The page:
Methyl Ethel - Triage - Albums - Reviews - Soundblab

Methyl Ethel - Triage

by Brian Thompson Rating:8 Release Date:2019-02-15
Methyl Ethel - Triage
Methyl Ethel - Triage

Many artists become more experimental as their career progresses, but for Methyl Ethel, the exact opposite appears to be true. With each coming album, the Australian art-rock project feels to be finding comfort in the relatively conventional. That being said, what may seem tame and routine for Jake Webb is still undeniably steeped in the world of the strange and ambitious.  The band’s third outing, Triage, indulges in their space-age dream pop leanings more than ever before, establishing a fully formed sound and creating a thriving ecosystem that finds Methyl Ethel at both its most playful and its most focused.

Much like 2015’s Oh Inhuman Spectacle and 2017’s Everything Is Forgotten, Triage is a deeply introspective collection. It’s all too easy to let the infectious, vibrant electronic grooves of tracks like the theatrical, dance pop of “Ruiner” and the mesmerizing retro charm of “Trip the Mains” distract from their lyrical exploration, but Jake Webb continues to use the medium of song to ponder his place in the universe. While exploring both his own limitations and the metric by which he evaluates his self-worth, Webb calls upon great thinkers like Jean-Paul Sartre, as on eerie, chamber pop single ”Scream Whole.” The exhaustive exercise in self-reflection dives even deeper than on previous Methyl Ethel records, with Webb truly holding up a mirror to his own memories and reporting his findings back to the audience.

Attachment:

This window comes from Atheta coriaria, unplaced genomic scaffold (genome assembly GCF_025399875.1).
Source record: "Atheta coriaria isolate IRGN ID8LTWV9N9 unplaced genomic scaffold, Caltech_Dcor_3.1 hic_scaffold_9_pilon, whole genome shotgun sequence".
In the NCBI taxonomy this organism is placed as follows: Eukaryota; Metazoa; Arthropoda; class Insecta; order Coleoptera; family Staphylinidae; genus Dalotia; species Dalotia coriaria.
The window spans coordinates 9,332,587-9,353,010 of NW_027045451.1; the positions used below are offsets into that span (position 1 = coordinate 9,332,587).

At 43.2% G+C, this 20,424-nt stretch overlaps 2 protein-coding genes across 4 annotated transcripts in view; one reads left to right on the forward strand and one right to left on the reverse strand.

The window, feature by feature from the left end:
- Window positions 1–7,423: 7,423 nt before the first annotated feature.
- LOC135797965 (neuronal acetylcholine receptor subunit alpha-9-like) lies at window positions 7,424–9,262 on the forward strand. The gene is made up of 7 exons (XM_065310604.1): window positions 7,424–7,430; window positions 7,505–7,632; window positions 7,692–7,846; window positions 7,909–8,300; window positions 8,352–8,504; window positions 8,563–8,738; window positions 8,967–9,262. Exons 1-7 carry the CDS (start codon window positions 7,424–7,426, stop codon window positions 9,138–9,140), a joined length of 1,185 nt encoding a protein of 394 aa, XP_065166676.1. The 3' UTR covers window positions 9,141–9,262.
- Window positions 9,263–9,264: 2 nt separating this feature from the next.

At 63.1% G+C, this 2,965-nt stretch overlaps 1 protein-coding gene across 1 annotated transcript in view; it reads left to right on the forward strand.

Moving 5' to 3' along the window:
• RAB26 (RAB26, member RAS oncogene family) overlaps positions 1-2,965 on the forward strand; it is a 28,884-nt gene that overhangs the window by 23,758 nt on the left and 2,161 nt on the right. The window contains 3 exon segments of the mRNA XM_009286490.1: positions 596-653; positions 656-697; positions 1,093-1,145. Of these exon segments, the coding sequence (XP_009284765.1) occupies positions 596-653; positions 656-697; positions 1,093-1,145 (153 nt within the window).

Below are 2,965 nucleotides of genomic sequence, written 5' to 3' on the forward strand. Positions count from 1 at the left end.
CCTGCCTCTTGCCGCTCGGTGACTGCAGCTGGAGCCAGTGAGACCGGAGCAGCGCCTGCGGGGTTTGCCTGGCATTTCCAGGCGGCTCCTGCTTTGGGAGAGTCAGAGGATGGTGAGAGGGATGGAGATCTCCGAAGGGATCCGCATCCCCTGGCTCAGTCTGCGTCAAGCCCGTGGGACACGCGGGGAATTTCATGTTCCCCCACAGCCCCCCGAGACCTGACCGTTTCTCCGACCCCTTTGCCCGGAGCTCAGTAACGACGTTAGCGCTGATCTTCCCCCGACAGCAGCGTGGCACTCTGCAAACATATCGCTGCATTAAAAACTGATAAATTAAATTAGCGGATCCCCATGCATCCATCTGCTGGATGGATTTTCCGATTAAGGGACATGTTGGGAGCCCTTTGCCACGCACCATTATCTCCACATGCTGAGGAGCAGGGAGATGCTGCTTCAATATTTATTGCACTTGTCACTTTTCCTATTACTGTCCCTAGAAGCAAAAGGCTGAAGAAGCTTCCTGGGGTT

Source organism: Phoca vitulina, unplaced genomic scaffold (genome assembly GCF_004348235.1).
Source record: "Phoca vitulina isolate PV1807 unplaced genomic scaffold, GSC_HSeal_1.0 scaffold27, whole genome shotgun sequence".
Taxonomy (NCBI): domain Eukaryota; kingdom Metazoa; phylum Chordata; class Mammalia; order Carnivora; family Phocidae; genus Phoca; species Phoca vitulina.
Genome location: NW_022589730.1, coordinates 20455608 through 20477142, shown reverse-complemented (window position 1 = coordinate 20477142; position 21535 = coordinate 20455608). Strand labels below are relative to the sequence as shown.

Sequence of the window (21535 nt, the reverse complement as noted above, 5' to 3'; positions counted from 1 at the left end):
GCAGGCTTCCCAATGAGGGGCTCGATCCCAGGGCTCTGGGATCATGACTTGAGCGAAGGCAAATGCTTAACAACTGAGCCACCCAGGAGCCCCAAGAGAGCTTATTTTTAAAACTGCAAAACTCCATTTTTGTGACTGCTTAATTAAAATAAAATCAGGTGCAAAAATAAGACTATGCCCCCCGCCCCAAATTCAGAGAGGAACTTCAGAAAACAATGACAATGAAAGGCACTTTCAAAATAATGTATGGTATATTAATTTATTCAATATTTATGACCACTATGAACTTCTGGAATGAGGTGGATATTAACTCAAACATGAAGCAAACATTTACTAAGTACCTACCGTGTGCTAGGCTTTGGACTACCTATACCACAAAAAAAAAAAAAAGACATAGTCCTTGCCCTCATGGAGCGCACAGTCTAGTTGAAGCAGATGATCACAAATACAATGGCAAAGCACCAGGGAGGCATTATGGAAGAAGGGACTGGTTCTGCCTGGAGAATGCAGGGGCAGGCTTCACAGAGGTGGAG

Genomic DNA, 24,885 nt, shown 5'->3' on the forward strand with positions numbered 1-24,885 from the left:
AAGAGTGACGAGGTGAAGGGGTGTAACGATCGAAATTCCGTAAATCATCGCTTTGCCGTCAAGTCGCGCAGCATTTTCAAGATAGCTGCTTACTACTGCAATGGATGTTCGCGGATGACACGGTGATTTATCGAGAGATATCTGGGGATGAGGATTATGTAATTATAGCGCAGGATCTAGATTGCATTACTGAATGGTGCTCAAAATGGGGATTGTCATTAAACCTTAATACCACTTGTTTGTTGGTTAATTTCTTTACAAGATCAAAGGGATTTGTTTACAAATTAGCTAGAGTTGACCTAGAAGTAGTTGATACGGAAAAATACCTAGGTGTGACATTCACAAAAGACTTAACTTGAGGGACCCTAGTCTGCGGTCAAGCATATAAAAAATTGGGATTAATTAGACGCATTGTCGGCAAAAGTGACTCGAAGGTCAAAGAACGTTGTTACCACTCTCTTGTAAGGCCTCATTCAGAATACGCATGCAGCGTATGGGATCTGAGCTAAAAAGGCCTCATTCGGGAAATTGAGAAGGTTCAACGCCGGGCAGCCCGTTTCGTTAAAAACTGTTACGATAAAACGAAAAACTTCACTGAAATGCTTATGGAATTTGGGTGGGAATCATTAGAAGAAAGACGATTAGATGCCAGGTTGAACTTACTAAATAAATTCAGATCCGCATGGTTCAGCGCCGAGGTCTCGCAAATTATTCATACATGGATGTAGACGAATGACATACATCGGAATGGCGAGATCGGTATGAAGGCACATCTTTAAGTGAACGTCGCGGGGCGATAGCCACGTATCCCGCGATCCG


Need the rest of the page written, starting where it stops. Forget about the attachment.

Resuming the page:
But that isn’t to suggest that Triage takes itself too seriously. It can be a demanding record, but only if the listener allows it to be. Otherwise, the silky, atmospheric dreamscapes birthed on these tracks are ripe for the soundtrack of an informal hangout. Peppy songs like the upbeat “All the Elements” and the creamy, bubbly “Real Tight” are practically bursting at the seams with kinetic energy, now trading in the trippy psychedelia of earlier Methyl Ethel releases for catchy hooks and boisterous melodies. And the album also boasts a much more mellow side, as on stylish mood piece ”Hip Horror” or “Post-Blue,” a haunting, subdued plea for reconciliation.

Even if the sound has been distilled into a more familiar and accessible product, Methyl Ethel continues to value the seductive allure of surrealism. The sticky pop jams still make time for enigmatic sound collages, and some tracks take matters a step further. Drifting through the cosmos, we encounter strange and interesting numbers like the shimmering and majestic ”What About the 37°?” or the emotional, off-kilter ”No Fighting.” No matter how straightforward Triage can appear on the surface, it still flexes bizarre and curious muscles. Nothing is ever entirely ordinary with Jake Webb.

Simply put, Triage is a flashy and merry dream pop record and one that also shines a light on Webb’s personal philosophical journey. It’s the strongest Methyl Ethel album to date, finding true lasting appeal in the most unlikely places. One can only speculate where the inimitable project will go next, but it will no doubt be an odyssey worth taking.

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